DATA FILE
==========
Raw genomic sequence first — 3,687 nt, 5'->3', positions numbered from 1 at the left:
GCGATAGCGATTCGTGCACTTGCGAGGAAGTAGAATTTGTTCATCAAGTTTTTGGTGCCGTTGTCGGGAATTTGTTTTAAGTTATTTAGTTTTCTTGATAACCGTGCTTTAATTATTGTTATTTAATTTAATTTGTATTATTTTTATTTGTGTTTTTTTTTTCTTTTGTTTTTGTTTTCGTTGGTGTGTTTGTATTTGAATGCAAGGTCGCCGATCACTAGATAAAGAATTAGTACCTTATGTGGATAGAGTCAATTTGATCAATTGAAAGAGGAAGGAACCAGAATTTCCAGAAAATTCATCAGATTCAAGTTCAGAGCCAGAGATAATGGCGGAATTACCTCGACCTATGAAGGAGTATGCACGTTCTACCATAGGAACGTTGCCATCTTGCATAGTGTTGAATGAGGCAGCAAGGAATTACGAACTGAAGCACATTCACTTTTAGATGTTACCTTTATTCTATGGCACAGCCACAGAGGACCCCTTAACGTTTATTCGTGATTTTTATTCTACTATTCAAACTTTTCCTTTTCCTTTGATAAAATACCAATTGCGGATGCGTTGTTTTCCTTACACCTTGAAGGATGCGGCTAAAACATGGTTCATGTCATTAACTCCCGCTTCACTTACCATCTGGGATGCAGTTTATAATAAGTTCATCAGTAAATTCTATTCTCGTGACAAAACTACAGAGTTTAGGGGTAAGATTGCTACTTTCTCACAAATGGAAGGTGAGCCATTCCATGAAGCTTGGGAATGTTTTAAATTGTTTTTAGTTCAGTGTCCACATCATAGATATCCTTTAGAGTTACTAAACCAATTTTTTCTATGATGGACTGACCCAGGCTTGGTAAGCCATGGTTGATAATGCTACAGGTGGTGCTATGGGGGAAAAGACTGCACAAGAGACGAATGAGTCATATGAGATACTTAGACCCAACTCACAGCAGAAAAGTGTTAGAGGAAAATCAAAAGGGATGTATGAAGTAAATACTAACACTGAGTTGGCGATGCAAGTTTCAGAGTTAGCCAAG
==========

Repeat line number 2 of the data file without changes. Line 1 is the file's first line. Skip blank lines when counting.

GCGATAGCGATTCGTGCACTTGCGAGGAAGTAGAATTTGTTCATCAAGTTTTTGGTGCCGTTGTCGGGAATTTGTTTTAAGTTATTTAGTTTTCTTGATAACCGTGCTTTAATTATTGTTATTTAATTTAATTTGTATTATTTTTATTTGTGTTTTTTTTTTCTTTTGTTTTTGTTTTCGTTGGTGTGTTTGTATTTGAATGCAAGGTCGCCGATCACTAGATAAAGAATTAGTACCTTATGTGGATAGAGTCAATTTGATCAATTGAAAGAGGAAGGAACCAGAATTTCCAGAAAATTCATCAGATTCAAGTTCAGAGCCAGAGATAATGGCGGAATTACCTCGACCTATGAAGGAGTATGCACGTTCTACCATAGGAACGTTGCCATCTTGCATAGTGTTGAATGAGGCAGCAAGGAATTACGAACTGAAGCACATTCACTTTTAGATGTTACCTTTATTCTATGGCACAGCCACAGAGGACCCCTTAACGTTTATTCGTGATTTTTATTCTACTATTCAAACTTTTCCTTTTCCTTTGATAAAATACCAATTGCGGATGCGTTGTTTTCCTTACACCTTGAAGGATGCGGCTAAAACATGGTTCATGTCATTAACTCCCGCTTCACTTACCATCTGGGATGCAGTTTATAATAAGTTCATCAGTAAATTCTATTCTCGTGACAAAACTACAGAGTTTAGGGGTAAGATTGCTACTTTCTCACAAATGGAAGGTGAGCCATTCCATGAAGCTTGGGAATGTTTTAAATTGTTTTTAGTTCAGTGTCCACATCATAGATATCCTTTAGAGTTACTAAACCAATTTTTTCTATGATGGACTGACCCAGGCTTGGTAAGCCATGGTTGATAATGCTACAGGTGGTGCTATGGGGGAAAAGACTGCACAAGAGACGAATGAGTCATATGAGATACTTAGACCCAACTCACAGCAGAAAAGTGTTAGAGGAAAATCAAAAGGGATGTATGAAGTAAATACTAACACTGAGTTGGCGATGCAAGTTTCAGAGTTAGCCAAG